And enlisted in Uncle's army, for you're made of the proper goods.
And now you are getting ready, you are learning to fight and drill,
Swinging' your guns into action, each with his place to fill;
Waiting the day of the order that will take you over to France.
Where the Allied armies are drilling for the day of the big advance.
With the English, the French and the Russians, you'll bear Democracy's Hag
Bravo determined lighters, who will never falter or lag,
'Till the power of the German Kaiser is wiped from the face of the earth.
You will show the legions of Germany what Uncle's soldiers are worth.
Now men of the U. S. Artillery, I will say to you all farewell
I'm thinking more than I've written, ,Jmt its awfully hard to tell
You men of the U. S. Artillery, who've proved what you'd really do
Beneath the flag of your country, the red, the white and the blue.
To all of you men who are new recruits, who have answered your country's
To all of vou men who are old timers, I speak to you one and all (call
From the" cord of vemr hats to the soles of your shoes. I know that you all
A dashine bunch of eood-fellows, may God bless you all. Amen! (arc men
less than three per 1,000. Of these
neat lis ninety-six were H orn pneu
monia and liftv-one from menin
WITH ARMY IN FRANCE.
From Saturday's J;iily.
Charles Morse received a letter
from his son Edward R. Morse, who
is somewhere in France, where lie is
fighting for Liberty and Democracy,
and where he has been for some time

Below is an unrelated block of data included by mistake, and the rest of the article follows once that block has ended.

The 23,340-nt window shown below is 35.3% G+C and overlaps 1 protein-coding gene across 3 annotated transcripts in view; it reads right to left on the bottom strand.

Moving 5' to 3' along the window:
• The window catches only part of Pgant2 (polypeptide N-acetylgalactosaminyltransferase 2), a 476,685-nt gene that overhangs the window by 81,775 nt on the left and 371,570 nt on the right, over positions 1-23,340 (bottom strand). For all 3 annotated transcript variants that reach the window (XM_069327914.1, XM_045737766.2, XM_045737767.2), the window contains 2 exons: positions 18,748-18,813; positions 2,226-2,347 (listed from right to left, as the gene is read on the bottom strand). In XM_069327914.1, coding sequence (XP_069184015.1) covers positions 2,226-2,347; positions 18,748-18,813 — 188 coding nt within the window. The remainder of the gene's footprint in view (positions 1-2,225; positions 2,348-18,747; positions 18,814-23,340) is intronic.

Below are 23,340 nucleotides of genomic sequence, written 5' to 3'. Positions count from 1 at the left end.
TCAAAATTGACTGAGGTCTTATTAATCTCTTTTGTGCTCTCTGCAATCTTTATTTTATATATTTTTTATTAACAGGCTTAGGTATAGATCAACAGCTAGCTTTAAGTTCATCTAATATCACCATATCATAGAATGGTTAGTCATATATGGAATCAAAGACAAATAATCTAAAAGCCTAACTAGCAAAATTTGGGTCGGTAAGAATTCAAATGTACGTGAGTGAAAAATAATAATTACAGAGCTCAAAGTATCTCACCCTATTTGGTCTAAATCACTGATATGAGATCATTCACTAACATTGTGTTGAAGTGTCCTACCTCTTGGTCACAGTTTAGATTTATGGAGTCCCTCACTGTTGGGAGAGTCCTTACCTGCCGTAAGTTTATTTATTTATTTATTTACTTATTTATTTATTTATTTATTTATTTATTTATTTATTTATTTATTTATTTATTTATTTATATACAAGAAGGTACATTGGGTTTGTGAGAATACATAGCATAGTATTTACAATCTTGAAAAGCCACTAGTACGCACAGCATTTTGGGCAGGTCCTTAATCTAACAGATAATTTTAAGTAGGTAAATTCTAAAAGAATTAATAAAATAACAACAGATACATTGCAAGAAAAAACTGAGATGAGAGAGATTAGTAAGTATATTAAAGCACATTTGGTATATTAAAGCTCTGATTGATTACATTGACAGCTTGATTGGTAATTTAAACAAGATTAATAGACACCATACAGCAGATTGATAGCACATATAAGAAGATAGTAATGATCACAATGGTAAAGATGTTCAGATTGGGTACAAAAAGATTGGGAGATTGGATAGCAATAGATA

About six months since a watch was
sent to him by B. A. McElwain, but
he has been changing placed so rap
idly since that he has not as yet re
ceived the time piece.
WILL MOVE TO PLATTSMOUTH.
From Saturday's Daily.
This morning A. J. Stanford of
Omaha, a machinist who was em
ployed in the L. C. Sharpe Machine
Shops, at that place some years since,
arrived in Plattsmouth and engaged
with Mr. Sharpe of t he Western Ma
chine and Foundry Company, return
ing to his home in Omaha on the
afternoon train, to prepare to come
to Plattsmouth to live.
Mr. Stanford 'has a family consist
ing of a wife and two children be
sides himself and will make a val
uable addition to this city.
Big Dance at Greenwood.
Nebr. Music by DesBeniers
Colored Orchestra of Omaha,
Jan. 10. 1918. Follow the
F. I). CLVNER.
t f t
the laud God made and forgot
and his body gets awiuiiy noi.
close to old Doming town.
sunshine, with many a curse and frown
the frown, I tliinlc, lor ttie same.
and the work you wm nave to no
lor you men ot the Gunners crew.
and close to the lighting trench.
is holding the world at buy.
to help us to win the day.
are new recruits;
in your (). i. suits.
a foot of the firing line.
bocm on the western iro.it.
bearing their snare ot tne nruni.
from Minnesota and Iowa, too,
every darned one of you.
west, all of you men wore ura. n.
for your brain and brawn.
and his millions ot lighting nuns.
you if you hark to the words I write,
and teach them to drill ana light,
make them fearless and strong.
'gainst a thing that is wrong.
ngnt on me nema m i ian.-.
came from the new ploughed fields.
the cities, country and woods
TURNS IT DOWN FLAT AND PET
R0GRAD URGES RESUMP
TION OF HOSTILITIES.
IS BITTER TOWARD GERMANY
Demand Peace Parleys Be Held On
Neutral Soil Troops Ready to
Defend the Revolution.
Petrograd. Jan. 2. The Bolshe
viki foreign minister, Leon Trotzky
declared today that the government
of the Russia workers would not con